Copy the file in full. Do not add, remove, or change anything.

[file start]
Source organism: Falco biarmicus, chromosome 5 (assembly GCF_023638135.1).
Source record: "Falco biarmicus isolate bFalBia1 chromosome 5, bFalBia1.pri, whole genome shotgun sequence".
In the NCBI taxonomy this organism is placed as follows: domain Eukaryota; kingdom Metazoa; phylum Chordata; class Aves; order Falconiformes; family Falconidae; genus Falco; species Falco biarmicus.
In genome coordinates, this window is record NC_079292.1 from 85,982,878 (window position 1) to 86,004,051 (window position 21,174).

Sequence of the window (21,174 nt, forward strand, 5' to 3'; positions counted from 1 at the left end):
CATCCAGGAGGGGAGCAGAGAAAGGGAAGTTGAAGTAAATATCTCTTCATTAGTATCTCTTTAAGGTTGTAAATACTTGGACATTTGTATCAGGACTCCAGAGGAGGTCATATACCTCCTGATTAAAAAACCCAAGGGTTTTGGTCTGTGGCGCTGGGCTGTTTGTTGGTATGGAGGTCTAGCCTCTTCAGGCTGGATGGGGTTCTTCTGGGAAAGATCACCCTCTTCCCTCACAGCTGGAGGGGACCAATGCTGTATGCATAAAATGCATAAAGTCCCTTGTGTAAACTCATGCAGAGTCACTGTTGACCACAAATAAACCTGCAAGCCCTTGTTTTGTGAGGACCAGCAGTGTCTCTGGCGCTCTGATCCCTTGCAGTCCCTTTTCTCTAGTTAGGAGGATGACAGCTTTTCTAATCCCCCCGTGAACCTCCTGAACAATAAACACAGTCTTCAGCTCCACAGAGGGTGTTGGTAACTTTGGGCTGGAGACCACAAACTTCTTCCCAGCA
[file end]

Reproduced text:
Source organism: Falco biarmicus, chromosome 5 (assembly GCF_023638135.1).
Source record: "Falco biarmicus isolate bFalBia1 chromosome 5, bFalBia1.pri, whole genome shotgun sequence".
In the NCBI taxonomy this organism is placed as follows: domain Eukaryota; kingdom Metazoa; phylum Chordata; class Aves; order Falconiformes; family Falconidae; genus Falco; species Falco biarmicus.
In genome coordinates, this window is record NC_079292.1 from 85,982,878 (window position 1) to 86,004,051 (window position 21,174).

Sequence of the window (21,174 nt, forward strand, 5' to 3'; positions counted from 1 at the left end):
CATCCAGGAGGGGAGCAGAGAAAGGGAAGTTGAAGTAAATATCTCTTCATTAGTATCTCTTTAAGGTTGTAAATACTTGGACATTTGTATCAGGACTCCAGAGGAGGTCATATACCTCCTGATTAAAAAACCCAAGGGTTTTGGTCTGTGGCGCTGGGCTGTTTGTTGGTATGGAGGTCTAGCCTCTTCAGGCTGGATGGGGTTCTTCTGGGAAAGATCACCCTCTTCCCTCACAGCTGGAGGGGACCAATGCTGTATGCATAAAATGCATAAAGTCCCTTGTGTAAACTCATGCAGAGTCACTGTTGACCACAAATAAACCTGCAAGCCCTTGTTTTGTGAGGACCAGCAGTGTCTCTGGCGCTCTGATCCCTTGCAGTCCCTTTTCTCTAGTTAGGAGGATGACAGCTTTTCTAATCCCCCCGTGAACCTCCTGAACAATAAACACAGTCTTCAGCTCCACAGAGGGTGTTGGTAACTTTGGGCTGGAGACCACAAACTTCTTCCCAGCA